Read more in the Journal.
• Jose Reyes arrived at Marlins camp Thursday. As for bench coach Bob Geren getting his No. 7 with the Mets, Reyes initially was unsure who Geren was. The shortstop then told Ken Davidoff in Newsday: "I'm not there. They can do whatever they want to with number 7." Read more in the Daily News and Post.
• Upon returning to Mets camp, Ike Davis revealed that doctors had sent him to New York for more testing because they discovered an infection in his lungs. Davis was cleared to resume working out and does not need to take medication. He never noticed any symptoms from the medical issue.
• Jason Bay reported to Mets camp Thursday, two days ahead of the official position-player report date. Bay pledged to stop tinkering with his swing every time he does not have success, and said New Yorkers have not yet seen the real Bay. (Watch Bay video here.) Bay's contract vests at $17 million for 2014 if he has 600 plate appearances in 2013, or 500 apiece each of the next two seasons, perhaps setting up an awkward situation, as was the case with Francisco Rodriguez's 55-games-finished vesting option. On Bay trying to rediscover the swing from his Pirates day, Andy McCullough writes in the Star-Ledger:
The 2011 season was, by most statistical measurements, the worst of Bay’s nine-year career. He finished with career-lows in batting average (.245) and on-base plus slugging percentage (.703). In 212 games with the Mets, Bay’s slugging percentage is .386. In 200 games with Boston, he slugged .534. ... Last August, hitting coach Dave Hudgens played dueling sets of video for Bay, a split-screen view of the 45 homers he hit with Boston and the 15 he had hit to that point with the Mets. Hudgens then ... forced the outfielder to relearn his old approach. So Bay did. He geared his entire approach to pull baseballs to left field. He straightened his back. He opened his stance. His hands rotated as a timing gesture before each pitch. The results were eye-opening. From April to August, Bay floundered along with a .660 OPS. After reverting to his old form, he scorched through the final month with a .954 OPS.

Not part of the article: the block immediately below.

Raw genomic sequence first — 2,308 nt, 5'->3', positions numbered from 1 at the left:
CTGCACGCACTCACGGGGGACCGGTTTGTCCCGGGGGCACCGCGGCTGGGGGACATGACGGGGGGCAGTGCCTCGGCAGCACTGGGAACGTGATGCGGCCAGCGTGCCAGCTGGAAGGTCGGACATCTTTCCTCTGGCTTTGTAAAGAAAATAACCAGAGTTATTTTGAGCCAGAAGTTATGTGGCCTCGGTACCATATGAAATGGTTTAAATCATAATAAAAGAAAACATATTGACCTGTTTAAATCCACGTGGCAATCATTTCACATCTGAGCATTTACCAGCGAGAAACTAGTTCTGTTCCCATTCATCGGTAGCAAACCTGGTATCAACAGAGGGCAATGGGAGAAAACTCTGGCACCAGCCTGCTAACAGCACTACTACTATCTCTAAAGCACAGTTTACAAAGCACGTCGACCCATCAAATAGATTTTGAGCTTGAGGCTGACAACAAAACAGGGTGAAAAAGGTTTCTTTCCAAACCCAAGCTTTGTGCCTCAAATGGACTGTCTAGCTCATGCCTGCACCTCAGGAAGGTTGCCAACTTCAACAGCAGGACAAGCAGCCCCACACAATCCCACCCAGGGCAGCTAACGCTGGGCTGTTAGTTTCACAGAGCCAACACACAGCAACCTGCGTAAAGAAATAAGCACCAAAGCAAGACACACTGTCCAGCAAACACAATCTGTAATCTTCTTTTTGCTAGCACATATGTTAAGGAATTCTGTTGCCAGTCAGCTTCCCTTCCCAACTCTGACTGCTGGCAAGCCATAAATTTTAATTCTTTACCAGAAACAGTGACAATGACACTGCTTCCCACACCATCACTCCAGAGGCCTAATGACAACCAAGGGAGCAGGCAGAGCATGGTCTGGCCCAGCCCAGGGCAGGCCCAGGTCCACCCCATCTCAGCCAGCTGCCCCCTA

• At Cardinals camp in Jupiter, Fla., Carlos Beltran told the St. Louis Post-Dispatch he would follow through and pay the roughly $10,000 for Jon Niese's nose job, as Beltran had pledged to do in July before being traded from the Mets to the San Francisco Giants. Read more in Newsday.
• Johan Santana threw his third bullpen session of spring training -- 32 pitches. Afterward, Collins and the southpaw indicated he should be ready to throw batting practice toward the middle of next week, setting the southpaw up to pitch in the Mets' March 5 Grapefruit League opener against the Washington Nationals. Read more in the Star-Ledger.
• Andy Martino in the Daily News talks to Santana about ailing Venezuelan President Hugo Chavez, who requires cancer treatments. "I hope he gets better,” Santana told Martino. "He is a human being just like any one of us. I hope the best for him."